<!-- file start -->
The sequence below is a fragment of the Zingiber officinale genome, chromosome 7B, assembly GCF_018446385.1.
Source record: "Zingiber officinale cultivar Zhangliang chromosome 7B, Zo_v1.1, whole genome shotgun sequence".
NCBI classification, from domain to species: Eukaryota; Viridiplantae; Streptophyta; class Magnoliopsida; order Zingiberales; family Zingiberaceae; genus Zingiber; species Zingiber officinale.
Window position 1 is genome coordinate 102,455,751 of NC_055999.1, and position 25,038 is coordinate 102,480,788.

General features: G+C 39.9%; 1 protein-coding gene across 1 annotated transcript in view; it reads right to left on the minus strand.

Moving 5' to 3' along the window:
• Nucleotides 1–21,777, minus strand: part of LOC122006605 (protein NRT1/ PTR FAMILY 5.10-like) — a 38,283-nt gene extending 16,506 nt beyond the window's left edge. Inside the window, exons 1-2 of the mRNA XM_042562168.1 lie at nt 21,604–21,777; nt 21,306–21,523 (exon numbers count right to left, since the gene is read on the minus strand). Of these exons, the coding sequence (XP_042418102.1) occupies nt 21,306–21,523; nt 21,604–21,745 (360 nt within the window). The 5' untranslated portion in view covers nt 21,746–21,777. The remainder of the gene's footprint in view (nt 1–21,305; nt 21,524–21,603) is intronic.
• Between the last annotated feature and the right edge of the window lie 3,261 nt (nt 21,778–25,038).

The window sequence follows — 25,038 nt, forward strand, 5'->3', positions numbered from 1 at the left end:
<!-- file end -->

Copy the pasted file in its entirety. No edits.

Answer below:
The sequence below is a fragment of the Zingiber officinale genome, chromosome 7B, assembly GCF_018446385.1.
Source record: "Zingiber officinale cultivar Zhangliang chromosome 7B, Zo_v1.1, whole genome shotgun sequence".
NCBI classification, from domain to species: Eukaryota; Viridiplantae; Streptophyta; class Magnoliopsida; order Zingiberales; family Zingiberaceae; genus Zingiber; species Zingiber officinale.
Window position 1 is genome coordinate 102,455,751 of NC_055999.1, and position 25,038 is coordinate 102,480,788.

General features: G+C 39.9%; 1 protein-coding gene across 1 annotated transcript in view; it reads right to left on the minus strand.

Moving 5' to 3' along the window:
• Nucleotides 1–21,777, minus strand: part of LOC122006605 (protein NRT1/ PTR FAMILY 5.10-like) — a 38,283-nt gene extending 16,506 nt beyond the window's left edge. Inside the window, exons 1-2 of the mRNA XM_042562168.1 lie at nt 21,604–21,777; nt 21,306–21,523 (exon numbers count right to left, since the gene is read on the minus strand). Of these exons, the coding sequence (XP_042418102.1) occupies nt 21,306–21,523; nt 21,604–21,745 (360 nt within the window). The 5' untranslated portion in view covers nt 21,746–21,777. The remainder of the gene's footprint in view (nt 1–21,305; nt 21,524–21,603) is intronic.
• Between the last annotated feature and the right edge of the window lie 3,261 nt (nt 21,778–25,038).

The window sequence follows — 25,038 nt, forward strand, 5'->3', positions numbered from 1 at the left end: